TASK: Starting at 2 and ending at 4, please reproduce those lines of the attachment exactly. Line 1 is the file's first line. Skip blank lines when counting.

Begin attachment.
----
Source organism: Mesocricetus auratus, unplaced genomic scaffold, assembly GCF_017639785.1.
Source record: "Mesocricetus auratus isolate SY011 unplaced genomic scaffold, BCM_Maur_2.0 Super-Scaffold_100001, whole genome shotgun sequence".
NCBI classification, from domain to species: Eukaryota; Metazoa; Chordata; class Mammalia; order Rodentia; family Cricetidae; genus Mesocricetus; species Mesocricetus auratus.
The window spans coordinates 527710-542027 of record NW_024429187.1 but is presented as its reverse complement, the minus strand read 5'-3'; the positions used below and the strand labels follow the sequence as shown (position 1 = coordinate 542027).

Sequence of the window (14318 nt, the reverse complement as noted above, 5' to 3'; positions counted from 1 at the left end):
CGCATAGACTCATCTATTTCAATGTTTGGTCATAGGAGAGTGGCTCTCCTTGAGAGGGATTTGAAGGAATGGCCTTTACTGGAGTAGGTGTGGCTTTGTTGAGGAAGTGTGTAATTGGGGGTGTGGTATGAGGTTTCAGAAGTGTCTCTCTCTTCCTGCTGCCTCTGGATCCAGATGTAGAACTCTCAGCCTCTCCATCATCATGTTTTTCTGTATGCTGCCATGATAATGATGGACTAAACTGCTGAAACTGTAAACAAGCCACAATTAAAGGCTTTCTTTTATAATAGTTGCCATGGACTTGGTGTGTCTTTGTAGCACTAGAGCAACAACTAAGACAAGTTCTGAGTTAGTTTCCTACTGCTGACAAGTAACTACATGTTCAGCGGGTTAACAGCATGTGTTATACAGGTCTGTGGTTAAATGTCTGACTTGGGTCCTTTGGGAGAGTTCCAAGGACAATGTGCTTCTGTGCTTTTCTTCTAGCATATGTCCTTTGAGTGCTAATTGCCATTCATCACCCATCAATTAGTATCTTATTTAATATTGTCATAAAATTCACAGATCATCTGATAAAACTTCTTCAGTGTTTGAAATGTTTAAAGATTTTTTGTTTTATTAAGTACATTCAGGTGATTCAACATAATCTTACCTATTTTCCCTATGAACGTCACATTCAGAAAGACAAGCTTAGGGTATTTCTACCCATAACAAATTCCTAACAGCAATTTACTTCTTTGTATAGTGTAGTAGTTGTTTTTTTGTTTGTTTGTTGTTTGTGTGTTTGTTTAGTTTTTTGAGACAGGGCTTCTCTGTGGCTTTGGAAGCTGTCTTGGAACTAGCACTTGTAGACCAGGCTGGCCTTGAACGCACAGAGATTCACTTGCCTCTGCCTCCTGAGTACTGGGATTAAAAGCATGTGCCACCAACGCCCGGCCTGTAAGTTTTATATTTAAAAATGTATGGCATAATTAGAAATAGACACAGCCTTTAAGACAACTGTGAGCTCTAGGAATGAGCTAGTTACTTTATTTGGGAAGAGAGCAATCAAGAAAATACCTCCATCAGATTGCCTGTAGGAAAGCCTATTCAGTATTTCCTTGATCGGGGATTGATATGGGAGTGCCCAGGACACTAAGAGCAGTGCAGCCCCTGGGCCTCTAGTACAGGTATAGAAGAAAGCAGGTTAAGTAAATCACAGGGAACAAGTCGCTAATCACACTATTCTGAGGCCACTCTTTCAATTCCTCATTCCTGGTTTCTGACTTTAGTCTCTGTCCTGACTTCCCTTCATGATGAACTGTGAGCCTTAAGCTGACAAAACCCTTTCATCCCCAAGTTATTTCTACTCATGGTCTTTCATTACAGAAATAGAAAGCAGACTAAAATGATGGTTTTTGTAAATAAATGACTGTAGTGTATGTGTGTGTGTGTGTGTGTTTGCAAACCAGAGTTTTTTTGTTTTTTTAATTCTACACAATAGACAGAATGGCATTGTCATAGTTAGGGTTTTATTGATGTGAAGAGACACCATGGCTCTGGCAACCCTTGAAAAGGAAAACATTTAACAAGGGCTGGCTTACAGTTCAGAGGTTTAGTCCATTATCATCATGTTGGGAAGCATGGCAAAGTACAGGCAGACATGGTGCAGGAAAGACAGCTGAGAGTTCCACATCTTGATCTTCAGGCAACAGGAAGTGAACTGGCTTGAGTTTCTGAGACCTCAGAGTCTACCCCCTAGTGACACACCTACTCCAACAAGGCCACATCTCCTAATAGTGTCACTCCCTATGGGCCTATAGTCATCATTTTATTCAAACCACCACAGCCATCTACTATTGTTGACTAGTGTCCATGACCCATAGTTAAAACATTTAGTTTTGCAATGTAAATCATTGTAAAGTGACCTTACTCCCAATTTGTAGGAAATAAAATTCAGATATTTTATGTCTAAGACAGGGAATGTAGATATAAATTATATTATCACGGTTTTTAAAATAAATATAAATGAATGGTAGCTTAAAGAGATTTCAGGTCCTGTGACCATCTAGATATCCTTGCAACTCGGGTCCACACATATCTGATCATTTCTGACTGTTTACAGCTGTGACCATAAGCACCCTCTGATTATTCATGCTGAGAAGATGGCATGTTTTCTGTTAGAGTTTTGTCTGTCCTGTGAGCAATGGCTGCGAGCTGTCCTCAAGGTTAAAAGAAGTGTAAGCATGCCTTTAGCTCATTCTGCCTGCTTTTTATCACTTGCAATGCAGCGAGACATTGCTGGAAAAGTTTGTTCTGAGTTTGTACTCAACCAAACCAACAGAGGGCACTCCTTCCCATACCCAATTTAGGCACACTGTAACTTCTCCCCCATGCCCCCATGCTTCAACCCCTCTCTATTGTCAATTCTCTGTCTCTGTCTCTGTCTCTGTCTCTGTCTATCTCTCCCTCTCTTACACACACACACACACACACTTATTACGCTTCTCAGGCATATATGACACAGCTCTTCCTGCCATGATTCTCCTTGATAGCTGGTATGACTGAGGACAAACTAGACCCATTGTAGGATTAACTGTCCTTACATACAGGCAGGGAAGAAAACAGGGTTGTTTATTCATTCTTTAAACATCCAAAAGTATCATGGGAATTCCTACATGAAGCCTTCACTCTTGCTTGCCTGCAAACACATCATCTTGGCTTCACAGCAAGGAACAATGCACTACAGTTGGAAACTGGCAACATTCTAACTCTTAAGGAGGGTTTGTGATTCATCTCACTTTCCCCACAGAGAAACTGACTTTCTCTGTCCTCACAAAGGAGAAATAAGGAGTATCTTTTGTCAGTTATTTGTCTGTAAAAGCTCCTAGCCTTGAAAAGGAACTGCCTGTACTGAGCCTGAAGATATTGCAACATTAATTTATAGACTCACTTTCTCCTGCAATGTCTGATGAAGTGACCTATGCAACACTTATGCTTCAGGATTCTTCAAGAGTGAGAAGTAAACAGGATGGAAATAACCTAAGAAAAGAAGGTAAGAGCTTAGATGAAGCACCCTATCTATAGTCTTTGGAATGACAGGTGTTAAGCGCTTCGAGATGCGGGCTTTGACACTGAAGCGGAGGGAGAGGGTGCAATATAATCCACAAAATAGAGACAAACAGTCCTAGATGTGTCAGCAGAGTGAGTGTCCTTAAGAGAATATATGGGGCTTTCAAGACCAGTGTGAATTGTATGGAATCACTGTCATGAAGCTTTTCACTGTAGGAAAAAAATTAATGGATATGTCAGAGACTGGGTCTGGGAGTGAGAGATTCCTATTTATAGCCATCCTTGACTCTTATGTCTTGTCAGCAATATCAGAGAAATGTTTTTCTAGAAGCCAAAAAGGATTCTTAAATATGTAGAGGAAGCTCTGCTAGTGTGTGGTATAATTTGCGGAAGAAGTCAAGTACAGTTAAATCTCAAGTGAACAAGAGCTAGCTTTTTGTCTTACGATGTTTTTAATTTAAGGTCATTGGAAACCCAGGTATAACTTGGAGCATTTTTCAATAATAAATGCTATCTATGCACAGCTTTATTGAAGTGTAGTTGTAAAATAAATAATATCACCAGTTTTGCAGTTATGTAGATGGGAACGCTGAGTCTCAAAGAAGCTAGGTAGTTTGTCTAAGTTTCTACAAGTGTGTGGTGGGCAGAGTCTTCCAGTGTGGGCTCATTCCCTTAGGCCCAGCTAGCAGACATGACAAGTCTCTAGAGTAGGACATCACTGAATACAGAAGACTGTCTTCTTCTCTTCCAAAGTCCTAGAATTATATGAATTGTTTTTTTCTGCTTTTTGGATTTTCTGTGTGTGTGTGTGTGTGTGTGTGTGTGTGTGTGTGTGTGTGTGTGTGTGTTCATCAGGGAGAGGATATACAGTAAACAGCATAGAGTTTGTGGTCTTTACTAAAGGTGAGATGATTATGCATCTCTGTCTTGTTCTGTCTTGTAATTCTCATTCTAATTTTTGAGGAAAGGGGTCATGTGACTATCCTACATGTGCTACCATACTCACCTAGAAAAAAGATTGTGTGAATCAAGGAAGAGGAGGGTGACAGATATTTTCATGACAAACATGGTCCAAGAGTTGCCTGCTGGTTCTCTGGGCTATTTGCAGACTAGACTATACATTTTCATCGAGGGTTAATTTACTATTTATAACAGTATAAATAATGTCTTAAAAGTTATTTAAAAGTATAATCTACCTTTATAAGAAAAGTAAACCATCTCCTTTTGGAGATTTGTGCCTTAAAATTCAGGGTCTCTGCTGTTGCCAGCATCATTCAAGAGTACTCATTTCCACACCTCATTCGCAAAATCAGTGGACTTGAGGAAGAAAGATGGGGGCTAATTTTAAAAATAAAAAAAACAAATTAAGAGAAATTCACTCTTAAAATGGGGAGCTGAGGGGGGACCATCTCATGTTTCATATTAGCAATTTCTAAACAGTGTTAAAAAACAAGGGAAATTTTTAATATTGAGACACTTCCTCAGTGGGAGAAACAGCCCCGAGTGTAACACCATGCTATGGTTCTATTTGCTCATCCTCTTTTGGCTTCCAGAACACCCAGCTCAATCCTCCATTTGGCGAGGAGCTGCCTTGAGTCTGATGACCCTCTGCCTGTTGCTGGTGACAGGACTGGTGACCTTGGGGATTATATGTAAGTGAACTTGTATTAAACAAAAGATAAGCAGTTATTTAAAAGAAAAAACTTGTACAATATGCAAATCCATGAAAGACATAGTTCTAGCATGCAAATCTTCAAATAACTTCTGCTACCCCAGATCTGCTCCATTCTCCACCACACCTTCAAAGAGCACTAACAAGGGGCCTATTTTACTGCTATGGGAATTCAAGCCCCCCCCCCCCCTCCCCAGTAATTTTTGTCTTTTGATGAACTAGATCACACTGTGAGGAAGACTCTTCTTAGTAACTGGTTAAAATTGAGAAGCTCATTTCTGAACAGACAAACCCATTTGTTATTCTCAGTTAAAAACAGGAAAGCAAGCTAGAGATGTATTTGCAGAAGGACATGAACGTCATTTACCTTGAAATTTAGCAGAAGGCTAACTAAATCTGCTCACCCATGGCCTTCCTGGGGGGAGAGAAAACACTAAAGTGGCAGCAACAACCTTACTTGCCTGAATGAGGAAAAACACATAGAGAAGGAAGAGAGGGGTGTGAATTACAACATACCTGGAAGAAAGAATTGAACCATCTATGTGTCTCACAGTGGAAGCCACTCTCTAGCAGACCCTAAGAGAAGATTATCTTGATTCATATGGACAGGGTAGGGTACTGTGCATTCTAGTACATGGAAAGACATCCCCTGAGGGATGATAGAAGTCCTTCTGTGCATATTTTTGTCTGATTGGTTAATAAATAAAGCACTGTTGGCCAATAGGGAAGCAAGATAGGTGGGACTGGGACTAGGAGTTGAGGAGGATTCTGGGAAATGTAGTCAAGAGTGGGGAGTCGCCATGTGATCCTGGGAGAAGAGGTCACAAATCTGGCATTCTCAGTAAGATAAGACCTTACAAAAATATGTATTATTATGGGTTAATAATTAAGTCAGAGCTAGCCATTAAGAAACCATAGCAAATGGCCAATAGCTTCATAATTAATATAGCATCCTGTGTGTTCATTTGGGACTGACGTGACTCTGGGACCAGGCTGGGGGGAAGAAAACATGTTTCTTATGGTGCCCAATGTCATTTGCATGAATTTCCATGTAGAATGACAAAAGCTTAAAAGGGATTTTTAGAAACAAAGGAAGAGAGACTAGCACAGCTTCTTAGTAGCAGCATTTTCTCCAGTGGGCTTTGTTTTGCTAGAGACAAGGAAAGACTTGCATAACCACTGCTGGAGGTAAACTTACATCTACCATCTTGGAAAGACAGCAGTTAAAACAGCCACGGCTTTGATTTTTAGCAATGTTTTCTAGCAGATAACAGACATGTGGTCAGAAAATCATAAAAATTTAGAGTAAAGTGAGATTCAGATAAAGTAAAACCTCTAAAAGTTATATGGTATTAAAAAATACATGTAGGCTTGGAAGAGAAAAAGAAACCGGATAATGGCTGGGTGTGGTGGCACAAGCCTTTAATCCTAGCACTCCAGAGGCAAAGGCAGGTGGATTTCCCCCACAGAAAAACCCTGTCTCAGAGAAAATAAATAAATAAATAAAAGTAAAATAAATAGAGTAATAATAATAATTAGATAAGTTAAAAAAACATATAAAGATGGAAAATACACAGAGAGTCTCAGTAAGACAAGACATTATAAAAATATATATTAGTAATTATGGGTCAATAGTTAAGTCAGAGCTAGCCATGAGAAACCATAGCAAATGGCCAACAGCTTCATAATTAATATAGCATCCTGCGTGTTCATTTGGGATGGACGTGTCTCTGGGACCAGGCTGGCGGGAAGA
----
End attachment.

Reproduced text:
Source record: "Mesocricetus auratus isolate SY011 unplaced genomic scaffold, BCM_Maur_2.0 Super-Scaffold_100001, whole genome shotgun sequence".
NCBI classification, from domain to species: Eukaryota; Metazoa; Chordata; class Mammalia; order Rodentia; family Cricetidae; genus Mesocricetus; species Mesocricetus auratus.
The window spans coordinates 527710-542027 of record NW_024429187.1 but is presented as its reverse complement, the minus strand read 5'-3'; the positions used below and the strand labels follow the sequence as shown (position 1 = coordinate 542027).